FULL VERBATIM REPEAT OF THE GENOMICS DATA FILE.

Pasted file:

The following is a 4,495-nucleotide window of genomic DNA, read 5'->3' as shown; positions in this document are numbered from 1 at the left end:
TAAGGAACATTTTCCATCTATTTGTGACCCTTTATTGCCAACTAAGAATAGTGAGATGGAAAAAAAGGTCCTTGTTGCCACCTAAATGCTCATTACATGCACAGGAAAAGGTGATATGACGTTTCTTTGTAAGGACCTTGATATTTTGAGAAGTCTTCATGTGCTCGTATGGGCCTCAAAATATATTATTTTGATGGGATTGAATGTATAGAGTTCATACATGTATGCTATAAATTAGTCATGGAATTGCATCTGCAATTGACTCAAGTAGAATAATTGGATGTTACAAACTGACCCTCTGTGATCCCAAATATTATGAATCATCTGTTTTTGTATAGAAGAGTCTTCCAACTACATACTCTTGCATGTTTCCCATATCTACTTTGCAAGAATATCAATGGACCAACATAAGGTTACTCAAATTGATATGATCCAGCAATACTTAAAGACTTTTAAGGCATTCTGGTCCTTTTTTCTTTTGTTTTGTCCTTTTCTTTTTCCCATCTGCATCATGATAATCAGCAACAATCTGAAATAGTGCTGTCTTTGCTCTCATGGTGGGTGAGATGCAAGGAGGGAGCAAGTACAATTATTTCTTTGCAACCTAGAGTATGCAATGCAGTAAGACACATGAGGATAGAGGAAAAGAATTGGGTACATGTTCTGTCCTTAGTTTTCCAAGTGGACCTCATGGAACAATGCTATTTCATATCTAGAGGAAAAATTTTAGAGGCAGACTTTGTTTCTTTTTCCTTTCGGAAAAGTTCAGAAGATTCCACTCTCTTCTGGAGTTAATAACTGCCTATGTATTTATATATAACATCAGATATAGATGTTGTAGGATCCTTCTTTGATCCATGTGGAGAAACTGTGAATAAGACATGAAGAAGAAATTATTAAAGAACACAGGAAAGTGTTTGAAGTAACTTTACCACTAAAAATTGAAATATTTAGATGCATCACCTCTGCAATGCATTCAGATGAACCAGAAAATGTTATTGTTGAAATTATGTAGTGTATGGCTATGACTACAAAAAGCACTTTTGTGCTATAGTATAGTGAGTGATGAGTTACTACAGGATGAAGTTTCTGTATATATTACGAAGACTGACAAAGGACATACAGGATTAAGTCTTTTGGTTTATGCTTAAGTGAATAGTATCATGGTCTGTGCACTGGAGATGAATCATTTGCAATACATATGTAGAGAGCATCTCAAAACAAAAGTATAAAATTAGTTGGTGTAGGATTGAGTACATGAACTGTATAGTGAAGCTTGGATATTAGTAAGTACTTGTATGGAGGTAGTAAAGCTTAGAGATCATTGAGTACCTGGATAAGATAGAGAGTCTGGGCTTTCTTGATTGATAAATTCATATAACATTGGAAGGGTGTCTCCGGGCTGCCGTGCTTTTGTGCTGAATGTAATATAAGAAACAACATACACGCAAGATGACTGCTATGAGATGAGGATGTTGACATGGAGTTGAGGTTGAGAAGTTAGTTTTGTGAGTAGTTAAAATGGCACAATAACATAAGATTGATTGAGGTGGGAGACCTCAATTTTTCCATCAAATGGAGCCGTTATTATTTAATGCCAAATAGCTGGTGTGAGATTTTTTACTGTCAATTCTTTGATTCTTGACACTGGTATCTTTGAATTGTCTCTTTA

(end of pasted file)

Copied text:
The following is a 4,495-nucleotide window of genomic DNA, read 5'->3' as shown; positions in this document are numbered from 1 at the left end:
TAAGGAACATTTTCCATCTATTTGTGACCCTTTATTGCCAACTAAGAATAGTGAGATGGAAAAAAAGGTCCTTGTTGCCACCTAAATGCTCATTACATGCACAGGAAAAGGTGATATGACGTTTCTTTGTAAGGACCTTGATATTTTGAGAAGTCTTCATGTGCTCGTATGGGCCTCAAAATATATTATTTTGATGGGATTGAATGTATAGAGTTCATACATGTATGCTATAAATTAGTCATGGAATTGCATCTGCAATTGACTCAAGTAGAATAATTGGATGTTACAAACTGACCCTCTGTGATCCCAAATATTATGAATCATCTGTTTTTGTATAGAAGAGTCTTCCAACTACATACTCTTGCATGTTTCCCATATCTACTTTGCAAGAATATCAATGGACCAACATAAGGTTACTCAAATTGATATGATCCAGCAATACTTAAAGACTTTTAAGGCATTCTGGTCCTTTTTTCTTTTGTTTTGTCCTTTTCTTTTTCCCATCTGCATCATGATAATCAGCAACAATCTGAAATAGTGCTGTCTTTGCTCTCATGGTGGGTGAGATGCAAGGAGGGAGCAAGTACAATTATTTCTTTGCAACCTAGAGTATGCAATGCAGTAAGACACATGAGGATAGAGGAAAAGAATTGGGTACATGTTCTGTCCTTAGTTTTCCAAGTGGACCTCATGGAACAATGCTATTTCATATCTAGAGGAAAAATTTTAGAGGCAGACTTTGTTTCTTTTTCCTTTCGGAAAAGTTCAGAAGATTCCACTCTCTTCTGGAGTTAATAACTGCCTATGTATTTATATATAACATCAGATATAGATGTTGTAGGATCCTTCTTTGATCCATGTGGAGAAACTGTGAATAAGACATGAAGAAGAAATTATTAAAGAACACAGGAAAGTGTTTGAAGTAACTTTACCACTAAAAATTGAAATATTTAGATGCATCACCTCTGCAATGCATTCAGATGAACCAGAAAATGTTATTGTTGAAATTATGTAGTGTATGGCTATGACTACAAAAAGCACTTTTGTGCTATAGTATAGTGAGTGATGAGTTACTACAGGATGAAGTTTCTGTATATATTACGAAGACTGACAAAGGACATACAGGATTAAGTCTTTTGGTTTATGCTTAAGTGAATAGTATCATGGTCTGTGCACTGGAGATGAATCATTTGCAATACATATGTAGAGAGCATCTCAAAACAAAAGTATAAAATTAGTTGGTGTAGGATTGAGTACATGAACTGTATAGTGAAGCTTGGATATTAGTAAGTACTTGTATGGAGGTAGTAAAGCTTAGAGATCATTGAGTACCTGGATAAGATAGAGAGTCTGGGCTTTCTTGATTGATAAATTCATATAACATTGGAAGGGTGTCTCCGGGCTGCCGTGCTTTTGTGCTGAATGTAATATAAGAAACAACATACACGCAAGATGACTGCTATGAGATGAGGATGTTGACATGGAGTTGAGGTTGAGAAGTTAGTTTTGTGAGTAGTTAAAATGGCACAATAACATAAGATTGATTGAGGTGGGAGACCTCAATTTTTCCATCAAATGGAGCCGTTATTATTTAATGCCAAATAGCTGGTGTGAGATTTTTTACTGTCAATTCTTTGATTCTTGACACTGGTATCTTTGAATTGTCTCTTTA